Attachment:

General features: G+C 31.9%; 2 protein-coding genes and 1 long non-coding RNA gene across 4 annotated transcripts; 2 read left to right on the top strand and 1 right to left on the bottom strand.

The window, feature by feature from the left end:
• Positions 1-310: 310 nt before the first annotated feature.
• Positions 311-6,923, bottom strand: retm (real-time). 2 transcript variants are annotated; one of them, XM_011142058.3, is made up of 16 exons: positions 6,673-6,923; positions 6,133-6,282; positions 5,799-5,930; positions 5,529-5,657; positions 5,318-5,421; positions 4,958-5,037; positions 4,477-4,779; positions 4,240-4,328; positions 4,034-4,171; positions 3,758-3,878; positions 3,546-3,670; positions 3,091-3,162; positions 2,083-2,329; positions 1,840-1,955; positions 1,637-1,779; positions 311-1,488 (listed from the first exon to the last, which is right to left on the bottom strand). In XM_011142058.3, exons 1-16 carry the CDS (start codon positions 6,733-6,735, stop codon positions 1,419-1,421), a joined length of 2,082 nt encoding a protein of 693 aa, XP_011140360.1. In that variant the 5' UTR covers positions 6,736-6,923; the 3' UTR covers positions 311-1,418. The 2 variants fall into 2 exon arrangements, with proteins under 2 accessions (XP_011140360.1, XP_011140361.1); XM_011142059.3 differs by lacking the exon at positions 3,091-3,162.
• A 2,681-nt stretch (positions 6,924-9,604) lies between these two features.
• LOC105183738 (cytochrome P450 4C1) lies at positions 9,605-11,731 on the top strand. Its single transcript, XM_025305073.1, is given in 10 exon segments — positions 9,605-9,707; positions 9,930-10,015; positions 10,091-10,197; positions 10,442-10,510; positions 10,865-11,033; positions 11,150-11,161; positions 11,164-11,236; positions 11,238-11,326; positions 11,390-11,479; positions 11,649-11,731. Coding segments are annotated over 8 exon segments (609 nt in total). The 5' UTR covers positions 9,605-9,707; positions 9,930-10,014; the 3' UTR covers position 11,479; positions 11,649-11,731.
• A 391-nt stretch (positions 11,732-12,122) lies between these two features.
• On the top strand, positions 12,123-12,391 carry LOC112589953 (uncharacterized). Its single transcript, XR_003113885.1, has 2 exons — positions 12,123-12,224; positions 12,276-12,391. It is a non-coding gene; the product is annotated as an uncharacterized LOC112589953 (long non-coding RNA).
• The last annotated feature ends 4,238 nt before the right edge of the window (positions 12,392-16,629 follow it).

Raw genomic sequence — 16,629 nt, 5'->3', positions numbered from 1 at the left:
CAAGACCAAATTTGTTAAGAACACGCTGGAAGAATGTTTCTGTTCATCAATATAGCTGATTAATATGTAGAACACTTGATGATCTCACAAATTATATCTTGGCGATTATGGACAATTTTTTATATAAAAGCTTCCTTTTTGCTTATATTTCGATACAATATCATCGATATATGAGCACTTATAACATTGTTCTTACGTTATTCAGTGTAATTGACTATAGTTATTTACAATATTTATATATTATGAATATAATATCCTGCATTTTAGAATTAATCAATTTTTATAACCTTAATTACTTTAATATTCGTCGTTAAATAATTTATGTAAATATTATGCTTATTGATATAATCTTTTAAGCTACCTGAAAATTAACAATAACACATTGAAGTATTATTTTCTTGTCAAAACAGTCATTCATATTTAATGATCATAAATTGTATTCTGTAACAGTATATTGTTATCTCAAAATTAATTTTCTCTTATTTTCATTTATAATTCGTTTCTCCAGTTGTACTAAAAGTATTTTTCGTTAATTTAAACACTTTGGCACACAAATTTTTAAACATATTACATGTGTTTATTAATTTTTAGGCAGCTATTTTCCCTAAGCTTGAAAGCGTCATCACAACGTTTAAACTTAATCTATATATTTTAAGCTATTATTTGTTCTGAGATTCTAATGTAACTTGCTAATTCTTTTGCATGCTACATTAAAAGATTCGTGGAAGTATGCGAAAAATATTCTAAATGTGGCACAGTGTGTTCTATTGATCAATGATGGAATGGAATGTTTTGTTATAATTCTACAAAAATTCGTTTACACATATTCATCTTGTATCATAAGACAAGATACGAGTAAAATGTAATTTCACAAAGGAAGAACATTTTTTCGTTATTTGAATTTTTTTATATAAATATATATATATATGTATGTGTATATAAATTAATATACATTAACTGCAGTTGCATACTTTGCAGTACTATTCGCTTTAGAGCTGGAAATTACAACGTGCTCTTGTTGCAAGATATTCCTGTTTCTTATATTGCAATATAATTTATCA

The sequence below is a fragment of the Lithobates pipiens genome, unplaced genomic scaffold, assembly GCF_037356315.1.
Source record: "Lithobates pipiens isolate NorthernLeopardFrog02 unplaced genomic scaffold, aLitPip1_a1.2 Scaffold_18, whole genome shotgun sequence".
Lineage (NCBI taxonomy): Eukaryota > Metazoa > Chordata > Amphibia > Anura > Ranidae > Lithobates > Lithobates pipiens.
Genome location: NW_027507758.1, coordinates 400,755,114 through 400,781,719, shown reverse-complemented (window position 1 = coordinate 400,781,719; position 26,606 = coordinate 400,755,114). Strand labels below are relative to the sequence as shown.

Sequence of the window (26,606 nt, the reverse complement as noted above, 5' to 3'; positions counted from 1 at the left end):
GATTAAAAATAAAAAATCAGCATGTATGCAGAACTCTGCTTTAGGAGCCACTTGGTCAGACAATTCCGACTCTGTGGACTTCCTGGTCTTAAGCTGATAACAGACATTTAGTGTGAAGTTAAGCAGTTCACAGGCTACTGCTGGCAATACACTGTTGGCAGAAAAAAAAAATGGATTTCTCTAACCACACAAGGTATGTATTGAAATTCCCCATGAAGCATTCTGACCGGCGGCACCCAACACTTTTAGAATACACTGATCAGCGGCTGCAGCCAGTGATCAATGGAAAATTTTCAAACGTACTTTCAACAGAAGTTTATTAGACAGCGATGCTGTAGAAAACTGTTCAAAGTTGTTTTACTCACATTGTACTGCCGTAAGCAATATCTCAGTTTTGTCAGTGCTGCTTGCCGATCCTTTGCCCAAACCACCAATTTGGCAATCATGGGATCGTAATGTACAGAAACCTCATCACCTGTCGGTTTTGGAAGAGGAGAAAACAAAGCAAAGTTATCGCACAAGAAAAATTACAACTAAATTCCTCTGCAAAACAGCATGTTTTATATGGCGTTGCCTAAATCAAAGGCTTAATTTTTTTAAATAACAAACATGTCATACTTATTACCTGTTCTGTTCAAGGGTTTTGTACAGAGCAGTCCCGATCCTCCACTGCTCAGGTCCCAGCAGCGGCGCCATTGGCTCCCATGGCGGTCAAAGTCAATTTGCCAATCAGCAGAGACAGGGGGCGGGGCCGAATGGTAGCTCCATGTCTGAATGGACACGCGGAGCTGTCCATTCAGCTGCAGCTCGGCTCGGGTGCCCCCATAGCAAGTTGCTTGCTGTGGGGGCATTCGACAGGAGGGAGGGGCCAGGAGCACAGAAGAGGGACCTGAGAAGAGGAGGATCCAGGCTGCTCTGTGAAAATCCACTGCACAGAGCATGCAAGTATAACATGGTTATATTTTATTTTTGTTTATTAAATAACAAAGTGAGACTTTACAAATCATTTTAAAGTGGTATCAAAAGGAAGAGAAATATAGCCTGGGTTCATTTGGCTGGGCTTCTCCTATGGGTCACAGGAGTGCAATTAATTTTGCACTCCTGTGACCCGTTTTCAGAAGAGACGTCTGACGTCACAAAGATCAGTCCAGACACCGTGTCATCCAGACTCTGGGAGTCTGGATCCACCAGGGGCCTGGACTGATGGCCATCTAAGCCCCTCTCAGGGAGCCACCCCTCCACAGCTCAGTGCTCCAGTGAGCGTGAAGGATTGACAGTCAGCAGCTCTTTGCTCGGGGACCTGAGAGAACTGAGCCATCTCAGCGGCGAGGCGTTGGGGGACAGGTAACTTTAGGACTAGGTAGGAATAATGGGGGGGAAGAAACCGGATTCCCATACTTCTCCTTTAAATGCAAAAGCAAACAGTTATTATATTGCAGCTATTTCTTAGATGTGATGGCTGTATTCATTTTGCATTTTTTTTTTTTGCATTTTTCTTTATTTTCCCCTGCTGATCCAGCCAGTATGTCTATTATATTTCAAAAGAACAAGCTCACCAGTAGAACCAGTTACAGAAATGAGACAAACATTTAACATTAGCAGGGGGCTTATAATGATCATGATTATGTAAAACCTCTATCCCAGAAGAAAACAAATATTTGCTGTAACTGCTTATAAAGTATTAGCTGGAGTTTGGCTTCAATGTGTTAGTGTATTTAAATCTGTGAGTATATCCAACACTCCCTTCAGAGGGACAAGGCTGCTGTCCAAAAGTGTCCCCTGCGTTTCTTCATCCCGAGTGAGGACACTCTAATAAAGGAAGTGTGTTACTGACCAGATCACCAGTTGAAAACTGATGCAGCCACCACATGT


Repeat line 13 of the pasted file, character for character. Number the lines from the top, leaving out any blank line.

Source record: "Lithobates pipiens isolate NorthernLeopardFrog02 unplaced genomic scaffold, aLitPip1_a1.2 Scaffold_18, whole genome shotgun sequence".